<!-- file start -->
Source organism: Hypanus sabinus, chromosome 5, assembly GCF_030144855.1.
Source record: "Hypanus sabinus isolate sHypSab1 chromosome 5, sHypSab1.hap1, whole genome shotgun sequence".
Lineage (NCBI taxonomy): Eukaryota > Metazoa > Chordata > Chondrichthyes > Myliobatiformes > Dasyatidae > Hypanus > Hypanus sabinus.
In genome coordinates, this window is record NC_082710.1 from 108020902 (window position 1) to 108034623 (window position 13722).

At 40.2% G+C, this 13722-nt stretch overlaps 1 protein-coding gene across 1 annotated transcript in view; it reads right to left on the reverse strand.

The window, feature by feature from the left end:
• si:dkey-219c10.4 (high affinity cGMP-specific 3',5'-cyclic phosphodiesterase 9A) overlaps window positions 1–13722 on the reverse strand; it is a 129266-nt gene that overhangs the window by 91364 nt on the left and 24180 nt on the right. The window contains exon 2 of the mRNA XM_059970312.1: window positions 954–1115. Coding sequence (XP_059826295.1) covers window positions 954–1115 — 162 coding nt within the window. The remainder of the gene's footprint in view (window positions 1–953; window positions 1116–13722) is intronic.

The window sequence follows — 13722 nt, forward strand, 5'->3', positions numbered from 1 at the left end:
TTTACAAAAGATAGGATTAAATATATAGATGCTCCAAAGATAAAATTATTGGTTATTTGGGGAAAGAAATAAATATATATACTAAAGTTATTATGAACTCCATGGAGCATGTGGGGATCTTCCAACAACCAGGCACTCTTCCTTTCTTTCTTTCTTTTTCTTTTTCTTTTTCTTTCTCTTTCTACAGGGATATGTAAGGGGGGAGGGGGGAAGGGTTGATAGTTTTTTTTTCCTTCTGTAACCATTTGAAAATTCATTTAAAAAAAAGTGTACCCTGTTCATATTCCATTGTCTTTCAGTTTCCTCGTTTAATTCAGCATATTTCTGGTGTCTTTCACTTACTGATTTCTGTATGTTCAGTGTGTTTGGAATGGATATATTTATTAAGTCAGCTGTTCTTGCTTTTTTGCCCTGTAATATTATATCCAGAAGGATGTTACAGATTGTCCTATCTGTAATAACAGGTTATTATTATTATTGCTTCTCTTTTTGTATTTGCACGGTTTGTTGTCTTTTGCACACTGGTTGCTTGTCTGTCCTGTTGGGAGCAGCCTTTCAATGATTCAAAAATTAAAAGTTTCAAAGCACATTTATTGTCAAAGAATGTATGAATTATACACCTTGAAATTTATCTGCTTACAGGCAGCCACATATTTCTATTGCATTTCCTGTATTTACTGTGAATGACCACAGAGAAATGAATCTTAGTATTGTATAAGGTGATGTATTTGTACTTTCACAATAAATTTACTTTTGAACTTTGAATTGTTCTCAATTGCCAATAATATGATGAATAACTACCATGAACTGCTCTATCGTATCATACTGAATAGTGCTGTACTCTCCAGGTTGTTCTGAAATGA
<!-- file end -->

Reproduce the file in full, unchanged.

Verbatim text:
Source organism: Hypanus sabinus, chromosome 5, assembly GCF_030144855.1.
Source record: "Hypanus sabinus isolate sHypSab1 chromosome 5, sHypSab1.hap1, whole genome shotgun sequence".
Lineage (NCBI taxonomy): Eukaryota > Metazoa > Chordata > Chondrichthyes > Myliobatiformes > Dasyatidae > Hypanus > Hypanus sabinus.
In genome coordinates, this window is record NC_082710.1 from 108020902 (window position 1) to 108034623 (window position 13722).

At 40.2% G+C, this 13722-nt stretch overlaps 1 protein-coding gene across 1 annotated transcript in view; it reads right to left on the reverse strand.

The window, feature by feature from the left end:
• si:dkey-219c10.4 (high affinity cGMP-specific 3',5'-cyclic phosphodiesterase 9A) overlaps window positions 1–13722 on the reverse strand; it is a 129266-nt gene that overhangs the window by 91364 nt on the left and 24180 nt on the right. The window contains exon 2 of the mRNA XM_059970312.1: window positions 954–1115. Coding sequence (XP_059826295.1) covers window positions 954–1115 — 162 coding nt within the window. The remainder of the gene's footprint in view (window positions 1–953; window positions 1116–13722) is intronic.

The window sequence follows — 13722 nt, forward strand, 5'->3', positions numbered from 1 at the left end:
TTTACAAAAGATAGGATTAAATATATAGATGCTCCAAAGATAAAATTATTGGTTATTTGGGGAAAGAAATAAATATATATACTAAAGTTATTATGAACTCCATGGAGCATGTGGGGATCTTCCAACAACCAGGCACTCTTCCTTTCTTTCTTTCTTTTTCTTTTTCTTTTTCTTTCTCTTTCTACAGGGATATGTAAGGGGGGAGGGGGGAAGGGTTGATAGTTTTTTTTTCCTTCTGTAACCATTTGAAAATTCATTTAAAAAAAAGTGTACCCTGTTCATATTCCATTGTCTTTCAGTTTCCTCGTTTAATTCAGCATATTTCTGGTGTCTTTCACTTACTGATTTCTGTATGTTCAGTGTGTTTGGAATGGATATATTTATTAAGTCAGCTGTTCTTGCTTTTTTGCCCTGTAATATTATATCCAGAAGGATGTTACAGATTGTCCTATCTGTAATAACAGGTTATTATTATTATTGCTTCTCTTTTTGTATTTGCACGGTTTGTTGTCTTTTGCACACTGGTTGCTTGTCTGTCCTGTTGGGAGCAGCCTTTCAATGATTCAAAAATTAAAAGTTTCAAAGCACATTTATTGTCAAAGAATGTATGAATTATACACCTTGAAATTTATCTGCTTACAGGCAGCCACATATTTCTATTGCATTTCCTGTATTTACTGTGAATGACCACAGAGAAATGAATCTTAGTATTGTATAAGGTGATGTATTTGTACTTTCACAATAAATTTACTTTTGAACTTTGAATTGTTCTCAATTGCCAATAATATGATGAATAACTACCATGAACTGCTCTATCGTATCATACTGAATAGTGCTGTACTCTCCAGGTTGTTCTGAAATGA